AAS 204th Meeting, June 2004
Session 58 Astronomy Education Research
Poster, Wednesday, June 2, 2004, 10:00am-7:00pm, Ballroom

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[58.04] The river model of black holes

A. J. S. Hamilton, J. P. Lisle (JILA & APS, U. Colorado)

The river model provides a conceptually simple yet mathematically sound picture of stationary black holes that can be understood by students at all levels. The model makes an excellent subject for an in class project. In the river model, space itself flows like a river through a flat background, while objects move through the river according to the rules of special relativity. In a spherical black hole, the river of space falls into the black hole at the Newtonian escape velocity, hitting the speed of light at the horizon. Inside the horizon, the river flows inward faster than light, carrying everything with it.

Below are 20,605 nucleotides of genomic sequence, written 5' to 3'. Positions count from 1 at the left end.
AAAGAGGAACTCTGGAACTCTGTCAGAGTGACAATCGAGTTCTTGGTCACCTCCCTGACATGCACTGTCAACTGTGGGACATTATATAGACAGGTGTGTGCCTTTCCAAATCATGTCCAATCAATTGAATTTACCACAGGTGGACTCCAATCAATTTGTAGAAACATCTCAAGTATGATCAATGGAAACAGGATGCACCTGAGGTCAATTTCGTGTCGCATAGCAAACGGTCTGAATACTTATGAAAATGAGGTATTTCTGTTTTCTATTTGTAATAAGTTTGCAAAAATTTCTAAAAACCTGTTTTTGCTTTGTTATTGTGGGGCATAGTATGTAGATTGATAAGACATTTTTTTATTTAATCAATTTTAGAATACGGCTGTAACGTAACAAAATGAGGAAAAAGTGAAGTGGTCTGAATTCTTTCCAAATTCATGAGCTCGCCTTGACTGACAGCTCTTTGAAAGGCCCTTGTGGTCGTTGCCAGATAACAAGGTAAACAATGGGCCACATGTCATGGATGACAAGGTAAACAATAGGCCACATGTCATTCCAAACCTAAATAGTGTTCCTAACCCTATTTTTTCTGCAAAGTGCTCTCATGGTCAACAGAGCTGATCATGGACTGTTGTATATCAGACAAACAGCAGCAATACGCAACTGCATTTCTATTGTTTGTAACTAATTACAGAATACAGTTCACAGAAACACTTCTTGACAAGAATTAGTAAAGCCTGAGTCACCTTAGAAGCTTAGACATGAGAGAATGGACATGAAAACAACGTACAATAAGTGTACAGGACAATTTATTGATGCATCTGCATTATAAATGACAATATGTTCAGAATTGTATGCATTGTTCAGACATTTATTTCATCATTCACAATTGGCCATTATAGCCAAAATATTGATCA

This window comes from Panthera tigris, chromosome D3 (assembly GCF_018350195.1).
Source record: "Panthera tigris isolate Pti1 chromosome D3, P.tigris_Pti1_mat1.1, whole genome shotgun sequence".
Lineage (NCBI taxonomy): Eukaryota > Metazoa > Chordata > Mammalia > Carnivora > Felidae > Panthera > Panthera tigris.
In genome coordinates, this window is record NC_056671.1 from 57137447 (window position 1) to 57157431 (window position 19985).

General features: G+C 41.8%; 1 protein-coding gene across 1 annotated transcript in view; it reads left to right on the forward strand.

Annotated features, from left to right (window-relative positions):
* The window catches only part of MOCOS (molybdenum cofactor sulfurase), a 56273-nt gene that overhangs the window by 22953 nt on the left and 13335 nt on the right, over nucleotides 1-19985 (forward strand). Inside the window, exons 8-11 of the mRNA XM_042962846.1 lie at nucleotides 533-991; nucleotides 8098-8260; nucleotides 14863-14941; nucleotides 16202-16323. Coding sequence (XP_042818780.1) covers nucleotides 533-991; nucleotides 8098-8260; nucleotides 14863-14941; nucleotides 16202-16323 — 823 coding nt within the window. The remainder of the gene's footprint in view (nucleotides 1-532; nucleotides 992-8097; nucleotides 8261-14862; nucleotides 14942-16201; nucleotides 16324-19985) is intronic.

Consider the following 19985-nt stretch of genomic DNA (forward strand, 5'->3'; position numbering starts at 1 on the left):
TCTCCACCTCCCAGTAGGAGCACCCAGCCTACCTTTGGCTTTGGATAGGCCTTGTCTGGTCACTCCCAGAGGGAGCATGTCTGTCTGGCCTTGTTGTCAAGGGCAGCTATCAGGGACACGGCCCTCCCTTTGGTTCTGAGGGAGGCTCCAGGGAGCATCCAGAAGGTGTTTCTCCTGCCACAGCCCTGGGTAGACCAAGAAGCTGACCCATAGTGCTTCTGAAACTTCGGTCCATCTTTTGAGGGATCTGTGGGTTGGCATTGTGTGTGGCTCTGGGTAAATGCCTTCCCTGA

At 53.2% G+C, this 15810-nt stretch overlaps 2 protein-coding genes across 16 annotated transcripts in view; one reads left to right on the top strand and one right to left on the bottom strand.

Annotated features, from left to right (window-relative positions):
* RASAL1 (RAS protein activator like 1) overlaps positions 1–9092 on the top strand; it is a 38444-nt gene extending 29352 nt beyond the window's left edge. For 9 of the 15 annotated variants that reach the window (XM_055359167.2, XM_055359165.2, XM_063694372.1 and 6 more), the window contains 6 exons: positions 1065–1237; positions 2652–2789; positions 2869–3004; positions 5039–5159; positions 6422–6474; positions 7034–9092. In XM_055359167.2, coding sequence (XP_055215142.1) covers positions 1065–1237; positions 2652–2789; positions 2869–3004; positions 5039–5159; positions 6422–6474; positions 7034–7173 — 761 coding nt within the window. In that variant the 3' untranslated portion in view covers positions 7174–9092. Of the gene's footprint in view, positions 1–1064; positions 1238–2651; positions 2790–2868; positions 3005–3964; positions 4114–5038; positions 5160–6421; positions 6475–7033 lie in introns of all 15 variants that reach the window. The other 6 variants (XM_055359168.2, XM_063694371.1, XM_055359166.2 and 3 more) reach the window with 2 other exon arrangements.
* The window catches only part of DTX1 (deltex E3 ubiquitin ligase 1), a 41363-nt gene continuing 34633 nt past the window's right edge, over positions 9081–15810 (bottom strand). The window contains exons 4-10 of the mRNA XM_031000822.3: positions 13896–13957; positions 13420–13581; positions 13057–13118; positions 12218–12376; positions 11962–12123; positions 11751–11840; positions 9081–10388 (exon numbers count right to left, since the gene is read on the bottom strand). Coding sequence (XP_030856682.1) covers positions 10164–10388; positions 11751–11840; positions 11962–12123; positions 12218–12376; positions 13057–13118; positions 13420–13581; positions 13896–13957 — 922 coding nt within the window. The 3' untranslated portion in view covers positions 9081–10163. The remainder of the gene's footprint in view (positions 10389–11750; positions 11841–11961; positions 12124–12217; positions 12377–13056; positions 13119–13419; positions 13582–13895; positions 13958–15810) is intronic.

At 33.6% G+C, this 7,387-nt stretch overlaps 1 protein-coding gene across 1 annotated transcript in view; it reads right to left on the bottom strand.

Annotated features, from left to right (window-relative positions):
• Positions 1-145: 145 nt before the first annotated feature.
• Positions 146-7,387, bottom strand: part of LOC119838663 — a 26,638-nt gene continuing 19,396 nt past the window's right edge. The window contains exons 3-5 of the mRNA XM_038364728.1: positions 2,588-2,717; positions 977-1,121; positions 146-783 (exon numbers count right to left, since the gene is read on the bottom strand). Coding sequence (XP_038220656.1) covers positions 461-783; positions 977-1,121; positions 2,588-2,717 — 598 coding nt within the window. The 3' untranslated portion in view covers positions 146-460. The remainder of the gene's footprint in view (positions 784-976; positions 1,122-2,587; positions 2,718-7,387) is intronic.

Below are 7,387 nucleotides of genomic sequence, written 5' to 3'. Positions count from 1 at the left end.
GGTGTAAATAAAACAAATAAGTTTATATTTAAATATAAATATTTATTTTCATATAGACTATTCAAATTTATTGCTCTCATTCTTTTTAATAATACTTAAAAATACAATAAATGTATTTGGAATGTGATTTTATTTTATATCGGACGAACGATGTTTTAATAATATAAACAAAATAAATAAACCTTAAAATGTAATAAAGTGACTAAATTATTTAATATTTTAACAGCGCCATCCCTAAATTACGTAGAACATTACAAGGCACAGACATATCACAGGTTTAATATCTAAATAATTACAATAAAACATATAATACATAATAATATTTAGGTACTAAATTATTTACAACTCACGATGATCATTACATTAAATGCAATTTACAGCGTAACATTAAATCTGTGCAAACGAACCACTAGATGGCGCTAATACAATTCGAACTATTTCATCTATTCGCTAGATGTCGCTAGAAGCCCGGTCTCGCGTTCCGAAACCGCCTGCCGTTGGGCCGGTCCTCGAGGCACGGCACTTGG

The river model works also for rotating (Kerr-Newman) black holes, though with a surprising twist. As in the spherical case, the river of space can be regarded as moving through a flat background. However, the river does not spiral inward, as one might have anticipated, but rather falls inward with no azimuthal swirl at all. Instead, the river has at each point not only a velocity but also a rotation, or twist. That is, the river has a Lorentz structure, characterized by six numbers (velocity and rotation), not just three (velocity). As an object moves through the river, it changes its velocity and rotation in response to tidal changes in the velocity and twist of the river along its path.

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